Mass. chemist in lab shutdown handled 50k samples
BOSTON (AP) — The chemist at the center of a scandal that shut down a state crime lab was involved in testing more than 50,000 drug samples, raising the possibility of an enormous number of legal challenges from people convicted or awaiting trial.
Lists of drug samples handled by the chemist since 2003 were turned over to public defenders and prosecutors Tuesday, five days after state police shut down the lab. Anne Goldbach, forensic services director for the state's public defender agency, said the lists of more than 50,000 samples show which cases the chemist handled during her nine-year tenure at the lab.
"It is absolutely huge, and it's going to be a tremendous amount of work — both for prosecutors as well as defense attorneys — to find these individuals and make sure justice is done," Goldbach said.
State police spokesman David Procopio said Wednesday the samples were tested in cases involving about 34,000 defendants. Many defendants had multiple samples at the lab for testing.
Gov. Deval Patrick ordered the lab closed after an investigation revealed that the chemist had not followed proper testing protocols.
Procopio said the investigation shows that the problems went beyond sloppiness and in some cases involved deliberately mishandling drug evidence.
"We've responded quickly and affirmatively — in the course of less than a week we have shut down the lab, suspended two supervisors while the investigation is ongoing, determined the number of cases the chemist handled and provided that number to the DAs and defense bar, began a review of the lab operations, and continued our investigation into the chemist for potential criminality," Procopio said Wednesday.
State police have not fully explained how the protocol violations may have tainted test results, or how many of the cases might actually be affected.
Authorities have not identified the chemist, but in a letter sent to a public defender in Norfolk County, a prosecutor identified her as Annie Dookhan. She has not responded to repeated requests for comment, but her husband has said she's being scapegoated.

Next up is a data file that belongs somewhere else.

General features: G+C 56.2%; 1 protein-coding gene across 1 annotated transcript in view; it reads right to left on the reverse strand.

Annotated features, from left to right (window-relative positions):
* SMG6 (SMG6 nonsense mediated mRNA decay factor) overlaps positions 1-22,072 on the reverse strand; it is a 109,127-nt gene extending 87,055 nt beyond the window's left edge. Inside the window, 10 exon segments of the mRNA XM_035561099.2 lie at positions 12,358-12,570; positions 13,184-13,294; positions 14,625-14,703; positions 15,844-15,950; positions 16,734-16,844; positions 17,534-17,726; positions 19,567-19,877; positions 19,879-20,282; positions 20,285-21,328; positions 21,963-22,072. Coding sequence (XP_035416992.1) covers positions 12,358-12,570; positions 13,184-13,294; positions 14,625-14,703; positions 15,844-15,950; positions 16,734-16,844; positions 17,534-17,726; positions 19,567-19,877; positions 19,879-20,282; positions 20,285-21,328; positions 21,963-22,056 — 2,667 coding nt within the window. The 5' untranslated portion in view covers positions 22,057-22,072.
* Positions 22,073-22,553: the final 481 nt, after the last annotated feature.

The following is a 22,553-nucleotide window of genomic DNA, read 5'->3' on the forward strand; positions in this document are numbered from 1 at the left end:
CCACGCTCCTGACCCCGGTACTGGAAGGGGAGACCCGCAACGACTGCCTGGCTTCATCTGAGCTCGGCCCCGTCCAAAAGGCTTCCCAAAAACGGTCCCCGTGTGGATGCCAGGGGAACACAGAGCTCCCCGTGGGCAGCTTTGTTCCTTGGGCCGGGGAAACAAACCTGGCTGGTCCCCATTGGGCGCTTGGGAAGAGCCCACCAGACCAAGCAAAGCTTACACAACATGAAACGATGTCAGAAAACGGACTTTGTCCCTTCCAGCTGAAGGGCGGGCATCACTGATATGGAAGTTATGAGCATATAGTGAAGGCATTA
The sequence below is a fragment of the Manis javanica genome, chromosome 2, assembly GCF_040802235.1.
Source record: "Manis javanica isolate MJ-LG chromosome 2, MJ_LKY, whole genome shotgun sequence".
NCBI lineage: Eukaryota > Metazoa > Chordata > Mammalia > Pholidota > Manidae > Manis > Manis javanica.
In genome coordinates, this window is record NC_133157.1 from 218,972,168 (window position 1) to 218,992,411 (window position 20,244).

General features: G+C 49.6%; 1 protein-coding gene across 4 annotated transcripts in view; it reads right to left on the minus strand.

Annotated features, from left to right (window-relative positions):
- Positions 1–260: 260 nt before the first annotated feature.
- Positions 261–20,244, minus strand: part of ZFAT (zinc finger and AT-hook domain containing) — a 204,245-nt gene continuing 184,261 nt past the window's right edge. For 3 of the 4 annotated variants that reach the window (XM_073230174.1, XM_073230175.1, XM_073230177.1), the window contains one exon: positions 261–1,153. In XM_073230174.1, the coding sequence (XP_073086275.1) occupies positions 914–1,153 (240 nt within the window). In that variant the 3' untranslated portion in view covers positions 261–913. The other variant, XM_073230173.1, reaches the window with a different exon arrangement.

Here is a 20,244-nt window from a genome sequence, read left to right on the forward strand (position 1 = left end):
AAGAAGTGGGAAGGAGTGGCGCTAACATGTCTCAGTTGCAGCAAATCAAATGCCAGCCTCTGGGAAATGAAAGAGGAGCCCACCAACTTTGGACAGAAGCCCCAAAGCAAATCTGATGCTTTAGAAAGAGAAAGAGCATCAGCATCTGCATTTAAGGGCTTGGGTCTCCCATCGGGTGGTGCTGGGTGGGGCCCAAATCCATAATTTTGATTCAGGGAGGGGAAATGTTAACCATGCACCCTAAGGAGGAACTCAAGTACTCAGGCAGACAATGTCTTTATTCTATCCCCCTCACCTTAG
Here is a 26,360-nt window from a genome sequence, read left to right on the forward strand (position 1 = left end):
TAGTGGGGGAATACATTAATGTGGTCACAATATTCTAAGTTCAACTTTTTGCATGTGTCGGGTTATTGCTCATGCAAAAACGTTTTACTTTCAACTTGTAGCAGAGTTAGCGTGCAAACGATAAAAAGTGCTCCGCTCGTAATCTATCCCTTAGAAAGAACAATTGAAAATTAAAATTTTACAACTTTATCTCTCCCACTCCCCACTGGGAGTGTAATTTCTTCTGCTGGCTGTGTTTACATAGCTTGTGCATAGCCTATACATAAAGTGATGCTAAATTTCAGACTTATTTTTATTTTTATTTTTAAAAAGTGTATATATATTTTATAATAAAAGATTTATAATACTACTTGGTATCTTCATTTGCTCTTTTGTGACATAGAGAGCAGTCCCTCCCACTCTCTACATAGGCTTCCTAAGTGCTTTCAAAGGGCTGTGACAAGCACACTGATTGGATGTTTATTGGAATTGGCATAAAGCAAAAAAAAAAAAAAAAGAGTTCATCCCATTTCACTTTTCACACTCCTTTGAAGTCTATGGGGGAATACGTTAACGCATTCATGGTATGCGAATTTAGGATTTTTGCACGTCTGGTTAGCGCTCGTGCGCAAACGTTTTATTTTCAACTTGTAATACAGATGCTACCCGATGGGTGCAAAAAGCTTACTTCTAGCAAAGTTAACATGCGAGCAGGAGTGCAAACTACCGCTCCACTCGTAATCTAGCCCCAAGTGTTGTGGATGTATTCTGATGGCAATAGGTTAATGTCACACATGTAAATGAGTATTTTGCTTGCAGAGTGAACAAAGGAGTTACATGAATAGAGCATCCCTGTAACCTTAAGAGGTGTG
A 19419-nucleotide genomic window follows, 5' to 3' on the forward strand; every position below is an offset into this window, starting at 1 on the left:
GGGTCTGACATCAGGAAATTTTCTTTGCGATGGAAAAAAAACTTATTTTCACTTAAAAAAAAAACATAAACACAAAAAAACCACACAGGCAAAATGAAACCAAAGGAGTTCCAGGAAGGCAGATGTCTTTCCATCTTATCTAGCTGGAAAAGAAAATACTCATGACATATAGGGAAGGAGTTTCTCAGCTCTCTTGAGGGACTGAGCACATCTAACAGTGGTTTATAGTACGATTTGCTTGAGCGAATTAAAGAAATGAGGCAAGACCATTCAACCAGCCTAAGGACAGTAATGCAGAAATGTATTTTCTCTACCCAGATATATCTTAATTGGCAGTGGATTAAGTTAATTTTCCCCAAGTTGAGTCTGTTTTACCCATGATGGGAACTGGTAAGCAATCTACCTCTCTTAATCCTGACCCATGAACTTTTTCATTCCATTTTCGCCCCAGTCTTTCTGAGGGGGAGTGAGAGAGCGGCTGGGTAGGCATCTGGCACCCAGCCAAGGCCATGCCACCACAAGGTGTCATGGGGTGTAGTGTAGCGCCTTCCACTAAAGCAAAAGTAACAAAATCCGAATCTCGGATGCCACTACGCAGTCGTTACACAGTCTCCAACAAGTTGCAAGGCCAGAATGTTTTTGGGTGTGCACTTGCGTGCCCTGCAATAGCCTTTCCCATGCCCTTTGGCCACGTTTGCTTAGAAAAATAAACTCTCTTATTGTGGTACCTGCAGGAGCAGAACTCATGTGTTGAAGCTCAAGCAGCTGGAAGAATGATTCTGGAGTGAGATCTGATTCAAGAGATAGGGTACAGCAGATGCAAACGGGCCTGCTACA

The Boston lab was involved in certifying drug samples in cases submitted by local police from around the state. It was run by the state Department of Public Health until July 1, when state police took over the operation as part of a budget directive.
Prosecutors and defense attorneys who received the lists of samples handled by Dookhan say it will be a daunting task to go through them, figure out whether evidence was mishandled and, if so, how to deal with it.
"It's very labor-intensive to get into our files and figure out the nature of each and every case and what the (chemist's) involvement was," said Cape and Islands District Attorney Michael O'Keefe, who estimates from the lists that Dookhan was involved in testing between 1,600 and 2,000 drug samples from his region.
"We're going to try and seek some additional information and see if we can have a fuller understanding of what the actions of this individual were and then make some determinations with respect to these many, many cases should be dealt with," O'Keefe said.
"Nothing could be more important than to get to the bottom of this and to make sure that in any cases — particularly those in which somebody was incarcerated — that they had a fair trial."
A message was left Wednesday at Dookhan's home in Franklin. In a statement issued last week, her husband said she maintains her innocence and that "more than one person was involved in botching a drug procedure."
"We believe it's co-workers who are trying to create a scapegoat," he said.
State police said Dookhan resigned in March during an internal investigation by the Department of Public Health.
Although it is unclear how many drug samples were mishandled, the chemist's credibility has now been called into question on all her work, Worcester District Attorney Joseph Early Jr. said.
"Once you bring a person's credibility into play — someone who gives us evidence — it's just a shock to the whole system," Early said.
Goldbach said her agency, the Committee for Public Counsel Services, has sent more than 2,000 emails to public defenders, court-appointed attorneys and private criminal defense lawyers explaining what they know and suggesting that lawyers consider filing bail appeals and discovery motions in pending cases. The agency also plans to send an information packet to lawyers on how to handle cases in which defendants have been convicted in cases in which Dookhan was involved in drug testing.
"We await additional details of exactly what happened; we're still waiting for that," Goldbach said.
Another potential complication is that it is unclear whether retesting drug samples will be enough, since protocol violations might call into question the sanctity of the samples themselves.
"That's a huge question right now," Goldbach said. "We suspect that re-testing will not undo the taint."